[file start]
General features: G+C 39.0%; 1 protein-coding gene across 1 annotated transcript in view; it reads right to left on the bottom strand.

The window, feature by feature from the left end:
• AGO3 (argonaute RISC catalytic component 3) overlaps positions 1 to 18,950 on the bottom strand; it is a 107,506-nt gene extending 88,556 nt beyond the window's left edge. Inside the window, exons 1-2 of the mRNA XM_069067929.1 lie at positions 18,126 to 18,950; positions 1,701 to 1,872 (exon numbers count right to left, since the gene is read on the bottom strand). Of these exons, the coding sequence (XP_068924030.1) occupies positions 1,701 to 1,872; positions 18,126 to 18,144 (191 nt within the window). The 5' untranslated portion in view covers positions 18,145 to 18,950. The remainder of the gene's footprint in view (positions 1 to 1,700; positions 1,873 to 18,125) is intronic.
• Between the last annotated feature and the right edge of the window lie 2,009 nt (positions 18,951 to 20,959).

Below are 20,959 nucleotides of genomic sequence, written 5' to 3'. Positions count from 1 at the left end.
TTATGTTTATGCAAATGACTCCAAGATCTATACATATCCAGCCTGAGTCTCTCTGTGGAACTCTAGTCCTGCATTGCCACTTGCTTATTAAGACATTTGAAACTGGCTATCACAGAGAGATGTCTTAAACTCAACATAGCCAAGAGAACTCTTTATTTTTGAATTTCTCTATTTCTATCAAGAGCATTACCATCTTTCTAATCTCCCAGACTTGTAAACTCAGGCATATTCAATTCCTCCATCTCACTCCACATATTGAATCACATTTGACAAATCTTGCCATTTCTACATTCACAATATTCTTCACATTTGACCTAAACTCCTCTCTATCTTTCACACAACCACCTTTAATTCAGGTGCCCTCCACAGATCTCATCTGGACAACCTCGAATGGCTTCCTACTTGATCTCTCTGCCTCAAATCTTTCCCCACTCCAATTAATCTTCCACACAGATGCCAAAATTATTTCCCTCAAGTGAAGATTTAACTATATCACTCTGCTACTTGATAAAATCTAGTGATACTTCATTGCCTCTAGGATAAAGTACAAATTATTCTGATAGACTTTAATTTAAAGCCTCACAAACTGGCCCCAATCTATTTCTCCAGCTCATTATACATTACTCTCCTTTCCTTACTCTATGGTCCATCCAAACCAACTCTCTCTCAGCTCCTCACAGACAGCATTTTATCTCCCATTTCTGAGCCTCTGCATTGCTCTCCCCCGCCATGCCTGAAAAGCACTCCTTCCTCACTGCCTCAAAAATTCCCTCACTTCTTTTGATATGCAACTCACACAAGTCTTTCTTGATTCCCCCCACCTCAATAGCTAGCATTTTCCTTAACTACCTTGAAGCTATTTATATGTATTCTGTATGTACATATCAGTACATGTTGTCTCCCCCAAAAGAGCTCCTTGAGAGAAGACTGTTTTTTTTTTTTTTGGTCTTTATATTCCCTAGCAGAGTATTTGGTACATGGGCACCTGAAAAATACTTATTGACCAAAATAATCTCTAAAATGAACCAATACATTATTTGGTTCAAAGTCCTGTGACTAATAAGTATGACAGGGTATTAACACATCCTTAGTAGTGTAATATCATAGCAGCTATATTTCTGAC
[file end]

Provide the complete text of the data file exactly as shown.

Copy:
General features: G+C 39.0%; 1 protein-coding gene across 1 annotated transcript in view; it reads right to left on the bottom strand.

The window, feature by feature from the left end:
• AGO3 (argonaute RISC catalytic component 3) overlaps positions 1 to 18,950 on the bottom strand; it is a 107,506-nt gene extending 88,556 nt beyond the window's left edge. Inside the window, exons 1-2 of the mRNA XM_069067929.1 lie at positions 18,126 to 18,950; positions 1,701 to 1,872 (exon numbers count right to left, since the gene is read on the bottom strand). Of these exons, the coding sequence (XP_068924030.1) occupies positions 1,701 to 1,872; positions 18,126 to 18,144 (191 nt within the window). The 5' untranslated portion in view covers positions 18,145 to 18,950. The remainder of the gene's footprint in view (positions 1 to 1,700; positions 1,873 to 18,125) is intronic.
• Between the last annotated feature and the right edge of the window lie 2,009 nt (positions 18,951 to 20,959).

Below are 20,959 nucleotides of genomic sequence, written 5' to 3'. Positions count from 1 at the left end.
TTATGTTTATGCAAATGACTCCAAGATCTATACATATCCAGCCTGAGTCTCTCTGTGGAACTCTAGTCCTGCATTGCCACTTGCTTATTAAGACATTTGAAACTGGCTATCACAGAGAGATGTCTTAAACTCAACATAGCCAAGAGAACTCTTTATTTTTGAATTTCTCTATTTCTATCAAGAGCATTACCATCTTTCTAATCTCCCAGACTTGTAAACTCAGGCATATTCAATTCCTCCATCTCACTCCACATATTGAATCACATTTGACAAATCTTGCCATTTCTACATTCACAATATTCTTCACATTTGACCTAAACTCCTCTCTATCTTTCACACAACCACCTTTAATTCAGGTGCCCTCCACAGATCTCATCTGGACAACCTCGAATGGCTTCCTACTTGATCTCTCTGCCTCAAATCTTTCCCCACTCCAATTAATCTTCCACACAGATGCCAAAATTATTTCCCTCAAGTGAAGATTTAACTATATCACTCTGCTACTTGATAAAATCTAGTGATACTTCATTGCCTCTAGGATAAAGTACAAATTATTCTGATAGACTTTAATTTAAAGCCTCACAAACTGGCCCCAATCTATTTCTCCAGCTCATTATACATTACTCTCCTTTCCTTACTCTATGGTCCATCCAAACCAACTCTCTCTCAGCTCCTCACAGACAGCATTTTATCTCCCATTTCTGAGCCTCTGCATTGCTCTCCCCCGCCATGCCTGAAAAGCACTCCTTCCTCACTGCCTCAAAAATTCCCTCACTTCTTTTGATATGCAACTCACACAAGTCTTTCTTGATTCCCCCCACCTCAATAGCTAGCATTTTCCTTAACTACCTTGAAGCTATTTATATGTATTCTGTATGTACATATCAGTACATGTTGTCTCCCCCAAAAGAGCTCCTTGAGAGAAGACTGTTTTTTTTTTTTTTGGTCTTTATATTCCCTAGCAGAGTATTTGGTACATGGGCACCTGAAAAATACTTATTGACCAAAATAATCTCTAAAATGAACCAATACATTATTTGGTTCAAAGTCCTGTGACTAATAAGTATGACAGGGTATTAACACATCCTTAGTAGTGTAATATCATAGCAGCTATATTTCTGAC